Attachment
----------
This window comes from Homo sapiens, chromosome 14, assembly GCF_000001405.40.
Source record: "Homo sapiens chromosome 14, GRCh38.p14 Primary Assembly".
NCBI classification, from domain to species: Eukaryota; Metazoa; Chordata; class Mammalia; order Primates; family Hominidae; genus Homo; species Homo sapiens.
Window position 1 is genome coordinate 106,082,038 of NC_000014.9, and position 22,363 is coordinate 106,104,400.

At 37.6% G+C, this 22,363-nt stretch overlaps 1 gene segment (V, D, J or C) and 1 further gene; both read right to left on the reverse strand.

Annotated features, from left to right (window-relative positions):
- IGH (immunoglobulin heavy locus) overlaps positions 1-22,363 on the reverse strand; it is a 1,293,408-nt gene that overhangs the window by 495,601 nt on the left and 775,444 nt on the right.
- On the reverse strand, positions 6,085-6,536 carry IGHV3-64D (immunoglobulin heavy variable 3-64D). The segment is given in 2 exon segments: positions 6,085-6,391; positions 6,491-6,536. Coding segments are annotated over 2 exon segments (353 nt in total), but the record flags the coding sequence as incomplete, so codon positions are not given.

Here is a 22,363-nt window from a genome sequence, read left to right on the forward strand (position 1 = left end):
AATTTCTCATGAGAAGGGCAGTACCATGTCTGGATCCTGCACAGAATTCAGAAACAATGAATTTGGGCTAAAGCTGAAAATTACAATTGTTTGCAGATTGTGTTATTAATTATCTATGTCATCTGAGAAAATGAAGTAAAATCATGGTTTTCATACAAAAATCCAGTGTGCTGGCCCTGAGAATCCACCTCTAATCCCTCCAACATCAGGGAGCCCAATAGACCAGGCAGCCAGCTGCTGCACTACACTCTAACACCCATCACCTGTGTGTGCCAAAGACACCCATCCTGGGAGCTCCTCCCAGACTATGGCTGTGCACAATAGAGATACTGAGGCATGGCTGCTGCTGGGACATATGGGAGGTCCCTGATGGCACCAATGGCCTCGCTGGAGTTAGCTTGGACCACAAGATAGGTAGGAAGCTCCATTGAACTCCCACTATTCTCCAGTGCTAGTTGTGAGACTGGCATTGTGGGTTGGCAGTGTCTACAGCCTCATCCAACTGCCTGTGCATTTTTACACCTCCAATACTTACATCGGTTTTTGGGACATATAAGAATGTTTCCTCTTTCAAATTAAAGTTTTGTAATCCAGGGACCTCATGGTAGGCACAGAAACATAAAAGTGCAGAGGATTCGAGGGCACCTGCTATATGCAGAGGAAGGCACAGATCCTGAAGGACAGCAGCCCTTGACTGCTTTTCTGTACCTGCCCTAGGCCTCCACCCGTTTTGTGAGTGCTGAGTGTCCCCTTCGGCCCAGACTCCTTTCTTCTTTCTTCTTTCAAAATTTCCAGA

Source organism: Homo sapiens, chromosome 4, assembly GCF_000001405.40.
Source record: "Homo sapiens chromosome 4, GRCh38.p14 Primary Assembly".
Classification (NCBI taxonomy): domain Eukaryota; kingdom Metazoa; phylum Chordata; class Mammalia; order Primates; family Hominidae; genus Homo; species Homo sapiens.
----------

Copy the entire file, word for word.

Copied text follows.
This window comes from Homo sapiens, chromosome 14, assembly GCF_000001405.40.
Source record: "Homo sapiens chromosome 14, GRCh38.p14 Primary Assembly".
NCBI classification, from domain to species: Eukaryota; Metazoa; Chordata; class Mammalia; order Primates; family Hominidae; genus Homo; species Homo sapiens.
Window position 1 is genome coordinate 106,082,038 of NC_000014.9, and position 22,363 is coordinate 106,104,400.

At 37.6% G+C, this 22,363-nt stretch overlaps 1 gene segment (V, D, J or C) and 1 further gene; both read right to left on the reverse strand.

Annotated features, from left to right (window-relative positions):
- IGH (immunoglobulin heavy locus) overlaps positions 1-22,363 on the reverse strand; it is a 1,293,408-nt gene that overhangs the window by 495,601 nt on the left and 775,444 nt on the right.
- On the reverse strand, positions 6,085-6,536 carry IGHV3-64D (immunoglobulin heavy variable 3-64D). The segment is given in 2 exon segments: positions 6,085-6,391; positions 6,491-6,536. Coding segments are annotated over 2 exon segments (353 nt in total), but the record flags the coding sequence as incomplete, so codon positions are not given.

Here is a 22,363-nt window from a genome sequence, read left to right on the forward strand (position 1 = left end):
AATTTCTCATGAGAAGGGCAGTACCATGTCTGGATCCTGCACAGAATTCAGAAACAATGAATTTGGGCTAAAGCTGAAAATTACAATTGTTTGCAGATTGTGTTATTAATTATCTATGTCATCTGAGAAAATGAAGTAAAATCATGGTTTTCATACAAAAATCCAGTGTGCTGGCCCTGAGAATCCACCTCTAATCCCTCCAACATCAGGGAGCCCAATAGACCAGGCAGCCAGCTGCTGCACTACACTCTAACACCCATCACCTGTGTGTGCCAAAGACACCCATCCTGGGAGCTCCTCCCAGACTATGGCTGTGCACAATAGAGATACTGAGGCATGGCTGCTGCTGGGACATATGGGAGGTCCCTGATGGCACCAATGGCCTCGCTGGAGTTAGCTTGGACCACAAGATAGGTAGGAAGCTCCATTGAACTCCCACTATTCTCCAGTGCTAGTTGTGAGACTGGCATTGTGGGTTGGCAGTGTCTACAGCCTCATCCAACTGCCTGTGCATTTTTACACCTCCAATACTTACATCGGTTTTTGGGACATATAAGAATGTTTCCTCTTTCAAATTAAAGTTTTGTAATCCAGGGACCTCATGGTAGGCACAGAAACATAAAAGTGCAGAGGATTCGAGGGCACCTGCTATATGCAGAGGAAGGCACAGATCCTGAAGGACAGCAGCCCTTGACTGCTTTTCTGTACCTGCCCTAGGCCTCCACCCGTTTTGTGAGTGCTGAGTGTCCCCTTCGGCCCAGACTCCTTTCTTCTTTCTTCTTTCAAAATTTCCAGA

Source organism: Homo sapiens, chromosome 4, assembly GCF_000001405.40.
Source record: "Homo sapiens chromosome 4, GRCh38.p14 Primary Assembly".
Classification (NCBI taxonomy): domain Eukaryota; kingdom Metazoa; phylum Chordata; class Mammalia; order Primates; family Hominidae; genus Homo; species Homo sapiens.